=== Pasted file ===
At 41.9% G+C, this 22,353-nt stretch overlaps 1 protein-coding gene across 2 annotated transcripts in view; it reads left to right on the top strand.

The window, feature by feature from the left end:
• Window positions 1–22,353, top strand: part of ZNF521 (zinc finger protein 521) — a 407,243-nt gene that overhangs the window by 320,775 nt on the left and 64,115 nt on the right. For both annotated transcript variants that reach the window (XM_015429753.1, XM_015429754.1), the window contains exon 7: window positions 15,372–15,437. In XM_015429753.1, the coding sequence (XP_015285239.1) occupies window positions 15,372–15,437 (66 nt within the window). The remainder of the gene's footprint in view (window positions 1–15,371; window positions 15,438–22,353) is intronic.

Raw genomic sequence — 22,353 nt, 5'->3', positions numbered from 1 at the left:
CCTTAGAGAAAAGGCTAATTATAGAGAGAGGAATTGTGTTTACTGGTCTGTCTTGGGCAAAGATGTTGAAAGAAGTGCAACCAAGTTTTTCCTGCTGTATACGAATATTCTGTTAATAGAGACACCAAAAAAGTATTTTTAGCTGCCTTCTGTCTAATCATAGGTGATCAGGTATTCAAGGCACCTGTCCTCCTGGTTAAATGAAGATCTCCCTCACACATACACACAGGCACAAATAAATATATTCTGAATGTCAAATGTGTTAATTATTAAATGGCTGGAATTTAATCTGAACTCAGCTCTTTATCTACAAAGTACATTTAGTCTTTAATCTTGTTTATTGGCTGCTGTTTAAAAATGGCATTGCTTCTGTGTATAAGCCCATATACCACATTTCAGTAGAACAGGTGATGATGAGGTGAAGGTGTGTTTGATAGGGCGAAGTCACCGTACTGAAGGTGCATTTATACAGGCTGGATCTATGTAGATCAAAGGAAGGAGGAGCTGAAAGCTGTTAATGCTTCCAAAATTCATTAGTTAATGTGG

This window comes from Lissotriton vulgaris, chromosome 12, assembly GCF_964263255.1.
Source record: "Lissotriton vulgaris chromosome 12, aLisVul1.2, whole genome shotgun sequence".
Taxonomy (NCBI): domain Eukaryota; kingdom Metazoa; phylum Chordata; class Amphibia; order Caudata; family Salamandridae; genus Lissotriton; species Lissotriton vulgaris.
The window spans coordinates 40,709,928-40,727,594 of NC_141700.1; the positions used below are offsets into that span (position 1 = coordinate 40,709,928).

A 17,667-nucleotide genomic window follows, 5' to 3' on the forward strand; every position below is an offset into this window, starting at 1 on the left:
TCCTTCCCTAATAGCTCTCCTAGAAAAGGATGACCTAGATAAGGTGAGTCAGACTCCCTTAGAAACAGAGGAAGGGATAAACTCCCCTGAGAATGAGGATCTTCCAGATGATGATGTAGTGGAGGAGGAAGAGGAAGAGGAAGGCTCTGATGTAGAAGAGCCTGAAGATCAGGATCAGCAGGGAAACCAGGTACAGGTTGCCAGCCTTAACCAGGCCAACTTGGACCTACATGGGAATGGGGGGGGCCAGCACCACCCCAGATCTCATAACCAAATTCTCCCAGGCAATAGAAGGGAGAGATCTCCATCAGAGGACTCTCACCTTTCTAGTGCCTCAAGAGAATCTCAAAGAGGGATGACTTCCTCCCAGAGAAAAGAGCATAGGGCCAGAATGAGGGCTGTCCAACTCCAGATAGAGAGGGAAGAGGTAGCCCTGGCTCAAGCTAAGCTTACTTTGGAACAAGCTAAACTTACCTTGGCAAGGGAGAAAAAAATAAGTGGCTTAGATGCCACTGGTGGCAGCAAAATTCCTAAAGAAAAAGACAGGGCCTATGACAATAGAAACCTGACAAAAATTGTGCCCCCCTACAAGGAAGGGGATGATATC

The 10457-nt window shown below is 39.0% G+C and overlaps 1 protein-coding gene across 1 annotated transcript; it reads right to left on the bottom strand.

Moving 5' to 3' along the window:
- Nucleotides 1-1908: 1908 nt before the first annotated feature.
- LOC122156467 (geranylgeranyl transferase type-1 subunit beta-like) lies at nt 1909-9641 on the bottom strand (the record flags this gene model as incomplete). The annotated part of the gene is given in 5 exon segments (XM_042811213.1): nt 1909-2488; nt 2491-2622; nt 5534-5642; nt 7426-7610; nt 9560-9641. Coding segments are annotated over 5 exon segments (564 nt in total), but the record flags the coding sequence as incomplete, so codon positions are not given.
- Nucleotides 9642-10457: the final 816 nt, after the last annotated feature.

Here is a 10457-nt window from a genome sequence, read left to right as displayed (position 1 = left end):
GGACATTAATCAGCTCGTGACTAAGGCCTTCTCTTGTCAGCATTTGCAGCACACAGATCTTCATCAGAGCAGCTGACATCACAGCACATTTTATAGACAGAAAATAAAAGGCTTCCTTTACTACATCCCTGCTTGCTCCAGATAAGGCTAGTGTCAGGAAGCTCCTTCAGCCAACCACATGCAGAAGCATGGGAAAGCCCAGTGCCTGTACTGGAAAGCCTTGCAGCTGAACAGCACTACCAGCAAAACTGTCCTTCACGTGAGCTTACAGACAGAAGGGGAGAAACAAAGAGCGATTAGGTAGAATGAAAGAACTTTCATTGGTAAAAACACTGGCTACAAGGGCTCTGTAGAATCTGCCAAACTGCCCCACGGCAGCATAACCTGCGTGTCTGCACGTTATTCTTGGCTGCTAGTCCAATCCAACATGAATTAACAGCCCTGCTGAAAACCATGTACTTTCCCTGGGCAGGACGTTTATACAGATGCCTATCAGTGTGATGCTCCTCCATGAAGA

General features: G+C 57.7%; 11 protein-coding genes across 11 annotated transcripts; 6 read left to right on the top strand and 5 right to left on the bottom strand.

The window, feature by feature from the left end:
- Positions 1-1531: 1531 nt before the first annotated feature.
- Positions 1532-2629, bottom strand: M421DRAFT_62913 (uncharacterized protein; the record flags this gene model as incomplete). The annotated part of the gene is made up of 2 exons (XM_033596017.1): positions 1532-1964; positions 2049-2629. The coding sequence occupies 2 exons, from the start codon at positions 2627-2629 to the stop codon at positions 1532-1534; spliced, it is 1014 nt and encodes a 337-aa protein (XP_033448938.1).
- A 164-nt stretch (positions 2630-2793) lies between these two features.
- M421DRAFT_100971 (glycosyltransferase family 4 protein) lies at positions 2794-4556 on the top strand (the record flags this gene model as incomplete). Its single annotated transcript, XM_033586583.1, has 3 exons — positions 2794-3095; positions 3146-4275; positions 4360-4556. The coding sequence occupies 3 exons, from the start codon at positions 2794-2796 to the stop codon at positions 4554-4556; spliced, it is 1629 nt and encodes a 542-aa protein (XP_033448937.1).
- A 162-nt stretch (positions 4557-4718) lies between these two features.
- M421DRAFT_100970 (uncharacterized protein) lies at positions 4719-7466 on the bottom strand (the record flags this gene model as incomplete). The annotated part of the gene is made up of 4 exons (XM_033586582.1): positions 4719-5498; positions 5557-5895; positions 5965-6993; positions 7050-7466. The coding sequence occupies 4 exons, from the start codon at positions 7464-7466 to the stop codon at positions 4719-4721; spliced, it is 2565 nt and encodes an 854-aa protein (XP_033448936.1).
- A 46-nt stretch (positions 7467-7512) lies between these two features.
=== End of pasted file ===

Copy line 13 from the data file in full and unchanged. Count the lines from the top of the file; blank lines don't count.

Moving 5' to 3' along the window: